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EDITORIAL
Year : 2020  |  Volume : 58  |  Issue : 3  |  Page : 143-144

Editorial


Department of Ophthalmology, RIO GOH, Chennai, Tamil Nadu, India

Date of Submission23-Aug-2020
Date of Acceptance23-Aug-2020
Date of Web Publication14-Sep-2020

Correspondence Address:
Dr. Sharmila Devi Vadivelu
Department of Ophthalmology, RIO GOH, Egmore, Chennai, Tamil Nadu
India
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Source of Support: None, Conflict of Interest: None


DOI: 10.4103/tjosr.tjosr_122_20

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How to cite this article:
Vadivelu SD. Editorial. TNOA J Ophthalmic Sci Res 2020;58:143-4

How to cite this URL:
Vadivelu SD. Editorial. TNOA J Ophthalmic Sci Res [serial online] 2020 [cited 2020 Oct 29];58:143-4. Available from: https://www.tnoajosr.com/text.asp?2020/58/3/143/294991





Dear Seniors and Friends,

Two years have passed since I took over the mantle as an editor of TJOSR. It has been an honor and a privilege to serve as an editor of this prestigious journal of TNOA, and I would like to thank the members and the management committee for the same. I take this opportunity to reiterate my thanks to the associate editors, joint editors, and the entire editorial team for their unstinting support. You remain my dream team and make my job infinitely easier.

Not a day seems to pass by without fresh news of the tragic death of yet another COVID warrior, known or unknown, succumbing to the ongoing battle against COVID-19. While every one of these stories is soul searing, when the martyr happens to be one of our own, a fellow ophthalmologist, the news becomes all the more devastating.

TNOA mourns the untimely demise of Dr. Sugumaran, on July 03, 2020. A graduate of Chengalpattu Medical College, he did his postgraduation in Ophthalmology at the RIO GOH, Chennai. I was privileged to be associated with him as a fellow postgraduate during this period. A compassionate doctor, he had remarkable administrative skills and excellent work ethics. As a colleague, he was light hearted and fun. His contribution as Chief Medical Officer, in charge of COVID care at Maduranthagam Government hospital, was immense. We salute this COVID Martyr. He will be sorely missed.

Carve your name on hearts, not tombstones. A legacy is etched into the minds of others and the stories they share about you – Shannon Alder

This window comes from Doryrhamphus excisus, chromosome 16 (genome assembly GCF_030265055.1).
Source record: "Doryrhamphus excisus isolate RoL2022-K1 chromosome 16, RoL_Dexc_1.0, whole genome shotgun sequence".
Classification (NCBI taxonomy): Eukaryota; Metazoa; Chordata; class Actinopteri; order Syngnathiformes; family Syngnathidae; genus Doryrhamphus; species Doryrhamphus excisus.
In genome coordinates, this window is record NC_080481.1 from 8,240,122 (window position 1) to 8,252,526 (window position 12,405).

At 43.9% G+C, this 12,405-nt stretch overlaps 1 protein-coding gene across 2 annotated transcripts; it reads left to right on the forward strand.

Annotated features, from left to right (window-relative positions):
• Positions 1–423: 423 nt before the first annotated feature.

An apt description of Dr. B. Sridhar Rao, who succumbed to a chronic illness on the 9th of August, 2020. Excellent clinician, brilliant surgeon, great orator, and a mentor to many, Dr. Rao was also a remarkably wonderful human being. He headed the Department of Glaucoma, Sankara Nethralaya, Chennai, from 1981 to 1995. He also served as President of the Glaucoma Society of India (2009–2010). He has done pioneering work in determining the safe and optimum dosage of mitomycin C for trabeculectomy and was also one of the first ones to use Ologen implant in glaucoma. In the course of his distinguished career, marked by international recognition and numerous awards, he has passed on a wealth of knowledge and expertise to ophthalmologists the world over. However, his true legacy is evident from the flood of wonderful testimonials mourning his death, from colleagues, students, and patients. “Etchings in the minds of others” indeed. An irreparable loss to all those who were fortunate enough to know him.

Worldwide, millions of people have taken to working from the sanctuaries of their homes. However, this luxury is denied to some, especially healthcare workers who go out to work and put themselves at risk everyday. The risk of infection hanging over our heads like the proverbial sword of Damocles is often compounded by exhaustion, both physical and mental, the torment of tough triage decisions, and the pain of losing patients and sometimes colleagues to the disease. There is also the constant dread of passing on the infection to family members. Psychological support and counseling is, therefore, crucial. As doctors, we should offer help to coworkers and staff. It is also important for us to stay connected, in order to share knowledge of the evolving new reality and to give as well as receive support.